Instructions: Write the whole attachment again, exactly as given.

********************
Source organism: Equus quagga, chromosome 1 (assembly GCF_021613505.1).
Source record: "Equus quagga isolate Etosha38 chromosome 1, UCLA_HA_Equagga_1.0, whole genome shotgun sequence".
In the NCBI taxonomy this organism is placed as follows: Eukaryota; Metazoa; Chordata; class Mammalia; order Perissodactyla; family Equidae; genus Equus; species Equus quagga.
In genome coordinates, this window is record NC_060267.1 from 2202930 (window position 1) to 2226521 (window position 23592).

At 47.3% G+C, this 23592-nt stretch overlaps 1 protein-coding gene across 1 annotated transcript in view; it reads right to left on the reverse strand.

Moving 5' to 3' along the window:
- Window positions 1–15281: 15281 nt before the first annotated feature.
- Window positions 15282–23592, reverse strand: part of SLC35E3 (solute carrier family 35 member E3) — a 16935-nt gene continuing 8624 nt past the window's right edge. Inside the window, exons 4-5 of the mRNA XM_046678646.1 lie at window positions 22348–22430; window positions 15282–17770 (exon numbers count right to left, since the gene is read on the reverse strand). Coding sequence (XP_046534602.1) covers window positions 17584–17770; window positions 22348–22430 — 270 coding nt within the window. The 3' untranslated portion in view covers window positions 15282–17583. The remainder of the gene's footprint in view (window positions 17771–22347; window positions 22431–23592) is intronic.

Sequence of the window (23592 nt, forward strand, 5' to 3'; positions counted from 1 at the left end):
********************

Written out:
Source organism: Equus quagga, chromosome 1 (assembly GCF_021613505.1).
Source record: "Equus quagga isolate Etosha38 chromosome 1, UCLA_HA_Equagga_1.0, whole genome shotgun sequence".
In the NCBI taxonomy this organism is placed as follows: Eukaryota; Metazoa; Chordata; class Mammalia; order Perissodactyla; family Equidae; genus Equus; species Equus quagga.
In genome coordinates, this window is record NC_060267.1 from 2202930 (window position 1) to 2226521 (window position 23592).

At 47.3% G+C, this 23592-nt stretch overlaps 1 protein-coding gene across 1 annotated transcript in view; it reads right to left on the reverse strand.

Moving 5' to 3' along the window:
- Window positions 1–15281: 15281 nt before the first annotated feature.
- Window positions 15282–23592, reverse strand: part of SLC35E3 (solute carrier family 35 member E3) — a 16935-nt gene continuing 8624 nt past the window's right edge. Inside the window, exons 4-5 of the mRNA XM_046678646.1 lie at window positions 22348–22430; window positions 15282–17770 (exon numbers count right to left, since the gene is read on the reverse strand). Coding sequence (XP_046534602.1) covers window positions 17584–17770; window positions 22348–22430 — 270 coding nt within the window. The 3' untranslated portion in view covers window positions 15282–17583. The remainder of the gene's footprint in view (window positions 17771–22347; window positions 22431–23592) is intronic.

Sequence of the window (23592 nt, forward strand, 5' to 3'; positions counted from 1 at the left end):